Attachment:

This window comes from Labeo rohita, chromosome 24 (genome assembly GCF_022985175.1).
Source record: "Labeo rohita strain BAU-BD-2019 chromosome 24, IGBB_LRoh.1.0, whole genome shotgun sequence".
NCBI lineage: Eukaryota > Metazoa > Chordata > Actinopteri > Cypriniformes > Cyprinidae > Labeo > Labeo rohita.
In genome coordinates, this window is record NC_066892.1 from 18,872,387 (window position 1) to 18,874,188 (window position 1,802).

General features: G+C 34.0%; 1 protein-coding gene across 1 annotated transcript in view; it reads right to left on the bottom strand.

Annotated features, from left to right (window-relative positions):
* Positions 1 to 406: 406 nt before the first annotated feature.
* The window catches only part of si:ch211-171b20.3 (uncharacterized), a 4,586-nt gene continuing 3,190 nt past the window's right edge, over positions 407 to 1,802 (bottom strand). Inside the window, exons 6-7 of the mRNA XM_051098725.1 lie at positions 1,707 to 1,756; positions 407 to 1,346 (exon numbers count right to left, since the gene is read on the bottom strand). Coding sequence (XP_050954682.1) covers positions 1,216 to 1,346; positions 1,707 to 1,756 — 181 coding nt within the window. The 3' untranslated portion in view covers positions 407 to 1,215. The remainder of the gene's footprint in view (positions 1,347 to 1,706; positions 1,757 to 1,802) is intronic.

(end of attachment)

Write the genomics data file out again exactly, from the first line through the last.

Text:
This window comes from Labeo rohita, chromosome 24 (genome assembly GCF_022985175.1).
Source record: "Labeo rohita strain BAU-BD-2019 chromosome 24, IGBB_LRoh.1.0, whole genome shotgun sequence".
NCBI lineage: Eukaryota > Metazoa > Chordata > Actinopteri > Cypriniformes > Cyprinidae > Labeo > Labeo rohita.
In genome coordinates, this window is record NC_066892.1 from 18,872,387 (window position 1) to 18,874,188 (window position 1,802).

General features: G+C 34.0%; 1 protein-coding gene across 1 annotated transcript in view; it reads right to left on the bottom strand.

Annotated features, from left to right (window-relative positions):
* Positions 1 to 406: 406 nt before the first annotated feature.
* The window catches only part of si:ch211-171b20.3 (uncharacterized), a 4,586-nt gene continuing 3,190 nt past the window's right edge, over positions 407 to 1,802 (bottom strand). Inside the window, exons 6-7 of the mRNA XM_051098725.1 lie at positions 1,707 to 1,756; positions 407 to 1,346 (exon numbers count right to left, since the gene is read on the bottom strand). Coding sequence (XP_050954682.1) covers positions 1,216 to 1,346; positions 1,707 to 1,756 — 181 coding nt within the window. The 3' untranslated portion in view covers positions 407 to 1,215. The remainder of the gene's footprint in view (positions 1,347 to 1,706; positions 1,757 to 1,802) is intronic.